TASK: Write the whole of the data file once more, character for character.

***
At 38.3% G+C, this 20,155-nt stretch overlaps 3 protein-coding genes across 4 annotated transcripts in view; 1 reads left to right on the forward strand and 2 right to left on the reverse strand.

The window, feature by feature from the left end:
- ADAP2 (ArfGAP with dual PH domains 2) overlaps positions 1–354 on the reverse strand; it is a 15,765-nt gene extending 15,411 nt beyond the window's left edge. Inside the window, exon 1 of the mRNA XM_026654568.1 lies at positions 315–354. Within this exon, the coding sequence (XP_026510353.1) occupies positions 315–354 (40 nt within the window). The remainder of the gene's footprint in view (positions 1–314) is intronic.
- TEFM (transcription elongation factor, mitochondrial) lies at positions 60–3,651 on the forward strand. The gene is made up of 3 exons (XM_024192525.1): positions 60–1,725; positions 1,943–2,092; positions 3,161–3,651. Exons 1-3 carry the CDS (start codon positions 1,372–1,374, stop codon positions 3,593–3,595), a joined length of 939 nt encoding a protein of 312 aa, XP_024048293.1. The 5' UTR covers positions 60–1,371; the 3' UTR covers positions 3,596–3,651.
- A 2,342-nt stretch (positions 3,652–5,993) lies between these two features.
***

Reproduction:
At 38.3% G+C, this 20,155-nt stretch overlaps 3 protein-coding genes across 4 annotated transcripts in view; 1 reads left to right on the forward strand and 2 right to left on the reverse strand.

The window, feature by feature from the left end:
- ADAP2 (ArfGAP with dual PH domains 2) overlaps positions 1–354 on the reverse strand; it is a 15,765-nt gene extending 15,411 nt beyond the window's left edge. Inside the window, exon 1 of the mRNA XM_026654568.1 lies at positions 315–354. Within this exon, the coding sequence (XP_026510353.1) occupies positions 315–354 (40 nt within the window). The remainder of the gene's footprint in view (positions 1–314) is intronic.
- TEFM (transcription elongation factor, mitochondrial) lies at positions 60–3,651 on the forward strand. The gene is made up of 3 exons (XM_024192525.1): positions 60–1,725; positions 1,943–2,092; positions 3,161–3,651. Exons 1-3 carry the CDS (start codon positions 1,372–1,374, stop codon positions 3,593–3,595), a joined length of 939 nt encoding a protein of 312 aa, XP_024048293.1. The 5' UTR covers positions 60–1,371; the 3' UTR covers positions 3,596–3,651.
- A 2,342-nt stretch (positions 3,652–5,993) lies between these two features.